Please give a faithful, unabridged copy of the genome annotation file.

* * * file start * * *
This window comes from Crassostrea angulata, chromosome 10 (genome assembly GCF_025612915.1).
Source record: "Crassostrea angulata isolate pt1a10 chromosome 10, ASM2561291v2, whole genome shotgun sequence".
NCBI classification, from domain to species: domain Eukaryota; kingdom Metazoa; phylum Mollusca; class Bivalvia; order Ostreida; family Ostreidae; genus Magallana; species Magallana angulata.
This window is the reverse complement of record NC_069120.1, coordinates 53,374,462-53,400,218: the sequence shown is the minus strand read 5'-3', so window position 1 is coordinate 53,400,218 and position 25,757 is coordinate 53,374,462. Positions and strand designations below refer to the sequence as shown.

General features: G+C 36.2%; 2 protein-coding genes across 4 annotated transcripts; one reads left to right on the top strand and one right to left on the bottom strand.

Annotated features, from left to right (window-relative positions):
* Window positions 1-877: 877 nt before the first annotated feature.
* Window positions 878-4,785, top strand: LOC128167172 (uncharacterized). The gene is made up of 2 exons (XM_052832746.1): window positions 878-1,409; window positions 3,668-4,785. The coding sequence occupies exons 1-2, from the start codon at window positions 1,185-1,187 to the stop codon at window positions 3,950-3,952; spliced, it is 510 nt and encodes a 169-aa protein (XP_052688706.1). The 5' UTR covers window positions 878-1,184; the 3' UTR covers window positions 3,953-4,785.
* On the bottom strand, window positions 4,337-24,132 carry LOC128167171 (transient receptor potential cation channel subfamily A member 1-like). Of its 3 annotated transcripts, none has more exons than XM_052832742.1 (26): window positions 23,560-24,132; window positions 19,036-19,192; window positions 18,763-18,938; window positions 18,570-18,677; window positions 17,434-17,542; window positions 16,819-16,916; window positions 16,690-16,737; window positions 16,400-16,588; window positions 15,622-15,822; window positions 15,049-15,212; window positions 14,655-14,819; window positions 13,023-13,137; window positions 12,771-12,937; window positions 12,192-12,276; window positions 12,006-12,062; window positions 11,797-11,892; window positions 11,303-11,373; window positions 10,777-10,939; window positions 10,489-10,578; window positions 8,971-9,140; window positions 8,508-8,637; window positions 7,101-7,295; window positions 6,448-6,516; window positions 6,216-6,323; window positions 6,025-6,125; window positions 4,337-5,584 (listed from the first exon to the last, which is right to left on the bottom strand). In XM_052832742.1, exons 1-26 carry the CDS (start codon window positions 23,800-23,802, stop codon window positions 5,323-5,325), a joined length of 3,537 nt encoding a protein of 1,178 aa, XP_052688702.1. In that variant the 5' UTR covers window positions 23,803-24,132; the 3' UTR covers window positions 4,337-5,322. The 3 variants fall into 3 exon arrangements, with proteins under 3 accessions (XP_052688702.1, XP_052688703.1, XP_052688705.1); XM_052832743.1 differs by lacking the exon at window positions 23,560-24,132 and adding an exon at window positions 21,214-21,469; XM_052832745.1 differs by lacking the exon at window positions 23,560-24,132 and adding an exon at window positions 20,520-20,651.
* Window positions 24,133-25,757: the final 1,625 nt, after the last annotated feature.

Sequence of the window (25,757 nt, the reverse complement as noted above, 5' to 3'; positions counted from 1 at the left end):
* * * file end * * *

This window comes from Crassostrea angulata, chromosome 10 (genome assembly GCF_025612915.1).
Source record: "Crassostrea angulata isolate pt1a10 chromosome 10, ASM2561291v2, whole genome shotgun sequence".
NCBI classification, from domain to species: domain Eukaryota; kingdom Metazoa; phylum Mollusca; class Bivalvia; order Ostreida; family Ostreidae; genus Magallana; species Magallana angulata.
This window is the reverse complement of record NC_069120.1, coordinates 53,374,462-53,400,218: the sequence shown is the minus strand read 5'-3', so window position 1 is coordinate 53,400,218 and position 25,757 is coordinate 53,374,462. Positions and strand designations below refer to the sequence as shown.

General features: G+C 36.2%; 2 protein-coding genes across 4 annotated transcripts; one reads left to right on the top strand and one right to left on the bottom strand.

Annotated features, from left to right (window-relative positions):
* Window positions 1-877: 877 nt before the first annotated feature.
* Window positions 878-4,785, top strand: LOC128167172 (uncharacterized). The gene is made up of 2 exons (XM_052832746.1): window positions 878-1,409; window positions 3,668-4,785. The coding sequence occupies exons 1-2, from the start codon at window positions 1,185-1,187 to the stop codon at window positions 3,950-3,952; spliced, it is 510 nt and encodes a 169-aa protein (XP_052688706.1). The 5' UTR covers window positions 878-1,184; the 3' UTR covers window positions 3,953-4,785.
* On the bottom strand, window positions 4,337-24,132 carry LOC128167171 (transient receptor potential cation channel subfamily A member 1-like). Of its 3 annotated transcripts, none has more exons than XM_052832742.1 (26): window positions 23,560-24,132; window positions 19,036-19,192; window positions 18,763-18,938; window positions 18,570-18,677; window positions 17,434-17,542; window positions 16,819-16,916; window positions 16,690-16,737; window positions 16,400-16,588; window positions 15,622-15,822; window positions 15,049-15,212; window positions 14,655-14,819; window positions 13,023-13,137; window positions 12,771-12,937; window positions 12,192-12,276; window positions 12,006-12,062; window positions 11,797-11,892; window positions 11,303-11,373; window positions 10,777-10,939; window positions 10,489-10,578; window positions 8,971-9,140; window positions 8,508-8,637; window positions 7,101-7,295; window positions 6,448-6,516; window positions 6,216-6,323; window positions 6,025-6,125; window positions 4,337-5,584 (listed from the first exon to the last, which is right to left on the bottom strand). In XM_052832742.1, exons 1-26 carry the CDS (start codon window positions 23,800-23,802, stop codon window positions 5,323-5,325), a joined length of 3,537 nt encoding a protein of 1,178 aa, XP_052688702.1. In that variant the 5' UTR covers window positions 23,803-24,132; the 3' UTR covers window positions 4,337-5,322. The 3 variants fall into 3 exon arrangements, with proteins under 3 accessions (XP_052688702.1, XP_052688703.1, XP_052688705.1); XM_052832743.1 differs by lacking the exon at window positions 23,560-24,132 and adding an exon at window positions 21,214-21,469; XM_052832745.1 differs by lacking the exon at window positions 23,560-24,132 and adding an exon at window positions 20,520-20,651.
* Window positions 24,133-25,757: the final 1,625 nt, after the last annotated feature.

Sequence of the window (25,757 nt, the reverse complement as noted above, 5' to 3'; positions counted from 1 at the left end):